What’s next for Heatherwick Studio?

Ever since he set up his own studio in 1994, the London-based designer Thomas Heatherwick has been creating one startling silhouette after the other. A joyful strand of DNA runs through his varied catalogue of work, whether a dramatic starburst of illuminated tubes for the UK Pavilion at the 2010 World Expo or the sinuous curls of Google’s California HQ (designed together with BIG). Here we take a look at what’s to come - past projects include the dramatic Coal Drops Yard retail project in London and another yard the other side of the Atlantic – Hudson Yards, where Heatherwick’s climbing frame for adults, ‘Vessel’, was completed in spring 2019.

Heatherwick Studio
(Image credit: Heatherwick)

Project: Savarin
Location: Prague, Czech Republic
Status: design development

Heatherwick Studio has revealed a regenerative master plan for Savarin, a 150,000 sq m site in Prague’s Old Town. The project, the firm’s first in the Czech Republic, will see the development of a variety of mixed-use spaces both beneath and above ground. Infrastructural development is also on the agenda, with new public access to Prague Castle’s Riding Hall and its surrounding gardens set to open. The introduction of new retail, office and public venues is sensitively geared to reinvigorate the city’s heart and simultaneously acknowledge the area’s rich history.

Left, Savarin Palace. Right, Savarin Arcade.

1000 Trees in Shanghai designed by Thomas Heatherwick


(Image credit: Noah Sheldon)

Project: 1000 Trees
Location: Shanghai, China
Status: under construction


On a site next to Shanghai’s art district M50, Heatherwick Studio was invited to develop a multi-use complex relating to the nearby park and arts street. Rather than to conceive the project in architectural terms, Heatherwick Studio looked to express the design geographically, adopting a topographical design revolving around two ‘mountain peaks’.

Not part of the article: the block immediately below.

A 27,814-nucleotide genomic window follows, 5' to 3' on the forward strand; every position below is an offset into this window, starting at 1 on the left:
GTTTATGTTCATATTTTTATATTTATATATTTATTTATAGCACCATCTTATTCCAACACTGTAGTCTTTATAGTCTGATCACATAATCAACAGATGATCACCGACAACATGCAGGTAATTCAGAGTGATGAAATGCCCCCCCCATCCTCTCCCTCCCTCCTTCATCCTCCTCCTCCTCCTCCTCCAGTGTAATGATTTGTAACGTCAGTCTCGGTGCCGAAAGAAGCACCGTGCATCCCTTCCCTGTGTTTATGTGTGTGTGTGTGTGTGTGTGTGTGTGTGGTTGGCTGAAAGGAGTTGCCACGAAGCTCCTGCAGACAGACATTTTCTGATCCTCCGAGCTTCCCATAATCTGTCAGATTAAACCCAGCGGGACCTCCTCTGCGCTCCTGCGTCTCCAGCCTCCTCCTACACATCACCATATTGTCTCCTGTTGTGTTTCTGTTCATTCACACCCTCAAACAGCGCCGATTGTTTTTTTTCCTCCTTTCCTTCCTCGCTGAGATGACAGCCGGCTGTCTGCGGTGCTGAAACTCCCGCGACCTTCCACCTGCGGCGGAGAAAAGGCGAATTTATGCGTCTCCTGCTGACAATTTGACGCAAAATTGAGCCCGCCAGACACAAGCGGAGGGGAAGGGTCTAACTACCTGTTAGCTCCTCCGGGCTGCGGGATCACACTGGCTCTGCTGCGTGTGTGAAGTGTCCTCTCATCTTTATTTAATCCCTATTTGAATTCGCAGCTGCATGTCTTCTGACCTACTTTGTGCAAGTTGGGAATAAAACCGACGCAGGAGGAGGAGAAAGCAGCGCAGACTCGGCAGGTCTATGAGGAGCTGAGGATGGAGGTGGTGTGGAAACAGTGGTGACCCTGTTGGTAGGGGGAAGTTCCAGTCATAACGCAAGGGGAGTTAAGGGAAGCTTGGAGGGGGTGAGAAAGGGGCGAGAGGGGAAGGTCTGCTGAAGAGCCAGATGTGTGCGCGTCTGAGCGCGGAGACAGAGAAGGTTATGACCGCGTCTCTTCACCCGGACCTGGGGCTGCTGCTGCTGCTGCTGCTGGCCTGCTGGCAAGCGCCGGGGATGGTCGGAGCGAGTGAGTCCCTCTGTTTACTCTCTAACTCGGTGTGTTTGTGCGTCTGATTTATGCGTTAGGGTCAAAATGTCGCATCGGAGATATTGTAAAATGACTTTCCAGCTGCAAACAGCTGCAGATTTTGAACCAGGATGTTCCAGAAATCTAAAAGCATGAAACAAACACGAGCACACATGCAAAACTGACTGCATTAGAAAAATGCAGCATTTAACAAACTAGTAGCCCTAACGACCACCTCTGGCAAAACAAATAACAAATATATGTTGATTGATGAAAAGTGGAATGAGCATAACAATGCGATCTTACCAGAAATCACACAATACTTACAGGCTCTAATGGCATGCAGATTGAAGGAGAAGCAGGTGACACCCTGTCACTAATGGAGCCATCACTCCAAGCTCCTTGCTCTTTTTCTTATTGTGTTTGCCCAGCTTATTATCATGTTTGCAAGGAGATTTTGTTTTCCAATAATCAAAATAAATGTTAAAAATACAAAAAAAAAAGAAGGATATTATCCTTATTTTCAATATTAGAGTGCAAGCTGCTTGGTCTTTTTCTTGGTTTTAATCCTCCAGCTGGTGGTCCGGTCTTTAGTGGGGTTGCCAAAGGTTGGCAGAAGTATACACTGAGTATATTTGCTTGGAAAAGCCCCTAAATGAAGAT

1000 Trees in Shanghai designed by Thomas Heatherwick


(Image credit: Noah Sheldon)

Project: 1000 Trees
Location: Shanghai, China
Status: under construction


The complex occupies a 300,000 sq m plot of land, and is to be constituted of 400 terraces. Emphasising the structural support columns, which would usually be subdued and hidden by the building, Heatherwick Studio will adorn the space with approximately 1,000 trees, perpetuating the concept of a tree-covered mountain range.

1000 Trees in Shanghai designed by Thomas Heatherwick


(Image credit: Mir)

Project: 1000 Trees
Location: Shanghai, China
Status: under construction


The building is flanked by a public park and concrete towers, and overlooks a nearby river. Several historic buildings are incorporated into the project, which will be self-contained by the rising concrete topography. Upon completion, the project will develop into a growing 3D forest.

Coal Drops Yard in London designed by Heatherwick


(Image credit: Mir)

Project: Coal Drops Yard
Location: London, UK
Status: completed late 2018


Known for its mix of wasteland and industrial buildings, many of which remained empty for years, Kings Cross is now undergoing a significant transformation. Coal Drops Yard is a complex of warehouses previously used for storage and light industry. The long complex runs parallel to the existing refurbished building of the Central St Martins School, off Granary Square, and under the new scheme it will be redesigned and extended – while important historic fixtures and fittings will be retained and repaired.

Coal Drops Yard in London designed by Heatherwick


(Image credit: Mir)

Project: Coal Drops Yard
Location: London, UK
Status: completed late 2018


The new structures are set to host a mix of ‘independent retailers and signature brands’, explains the team behind the project. Spanning some 100,000 sq ft and around 65 units, offerings will also include new restaurants, bars and cafes. A new public area will sit at the heart of the complex.